Neurodegenerative diseases (NDDs) such as Alzheimer’s disease, Parkinson’s disease and Huntington’s disease (HD), amyotrophic lateral sclerosis, and prion diseases are all characterized by the accumulation of protein aggregates (amyloids) into inclusions and/or plaques. The ubiquitous presence of amyloids in NDDs suggests the involvement of disturbed protein homeostasis (proteostasis) in the underlying pathomechanisms. This review summarizes specific mechanisms that maintain proteostasis, including molecular chaperons, the ubiquitin-proteasome system (UPS), endoplasmic reticulum associated degradation (ERAD), and different autophagic pathways (chaperon mediated-, micro-, and macro-autophagy). The role of heat shock proteins (Hsps) in cellular quality control and degradation of pathogenic proteins is reviewed. Finally, putative therapeutic strategies for efficient removal of cytotoxic proteins from neurons and design of new therapeutic targets against the progression of NDDs are discussed.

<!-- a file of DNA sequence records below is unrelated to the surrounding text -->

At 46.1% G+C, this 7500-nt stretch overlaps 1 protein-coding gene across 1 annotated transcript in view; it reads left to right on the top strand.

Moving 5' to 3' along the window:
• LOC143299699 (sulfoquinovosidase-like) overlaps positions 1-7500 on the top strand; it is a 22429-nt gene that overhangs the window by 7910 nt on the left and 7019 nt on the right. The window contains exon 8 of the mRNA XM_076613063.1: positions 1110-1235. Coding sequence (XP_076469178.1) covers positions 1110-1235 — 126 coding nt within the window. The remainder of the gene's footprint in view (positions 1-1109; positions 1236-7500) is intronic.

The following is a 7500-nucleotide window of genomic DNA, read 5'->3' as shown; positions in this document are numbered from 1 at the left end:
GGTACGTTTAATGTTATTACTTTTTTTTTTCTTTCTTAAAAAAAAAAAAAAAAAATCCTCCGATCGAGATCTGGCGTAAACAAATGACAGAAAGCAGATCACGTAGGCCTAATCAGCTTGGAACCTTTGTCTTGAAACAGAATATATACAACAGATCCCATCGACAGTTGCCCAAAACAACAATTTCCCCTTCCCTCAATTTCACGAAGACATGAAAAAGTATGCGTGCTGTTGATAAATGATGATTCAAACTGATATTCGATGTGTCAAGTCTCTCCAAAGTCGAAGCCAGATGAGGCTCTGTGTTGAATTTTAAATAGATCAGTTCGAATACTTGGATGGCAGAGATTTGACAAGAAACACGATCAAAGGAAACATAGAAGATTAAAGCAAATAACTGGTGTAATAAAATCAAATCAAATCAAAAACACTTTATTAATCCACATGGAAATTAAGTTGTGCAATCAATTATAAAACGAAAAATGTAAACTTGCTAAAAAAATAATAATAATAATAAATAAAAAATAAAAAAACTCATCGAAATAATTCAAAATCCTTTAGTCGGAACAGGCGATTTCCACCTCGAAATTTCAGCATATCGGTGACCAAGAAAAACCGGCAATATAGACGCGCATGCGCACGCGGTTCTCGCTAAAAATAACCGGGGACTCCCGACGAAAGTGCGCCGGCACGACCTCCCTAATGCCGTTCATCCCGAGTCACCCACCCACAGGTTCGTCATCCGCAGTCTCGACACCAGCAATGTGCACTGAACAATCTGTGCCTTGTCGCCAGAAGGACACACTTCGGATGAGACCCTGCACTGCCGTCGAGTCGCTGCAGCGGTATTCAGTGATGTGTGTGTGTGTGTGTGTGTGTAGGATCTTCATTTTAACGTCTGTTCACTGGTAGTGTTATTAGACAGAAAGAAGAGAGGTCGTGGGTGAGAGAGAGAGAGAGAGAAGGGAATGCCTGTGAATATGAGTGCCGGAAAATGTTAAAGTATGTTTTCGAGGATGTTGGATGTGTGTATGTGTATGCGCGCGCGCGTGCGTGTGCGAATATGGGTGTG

ASJC Scopus subject areas
- Molecular Biology
- Computer Science Applications
- Physical and Theoretical Chemistry
- Organic Chemistry
- Inorganic Chemistry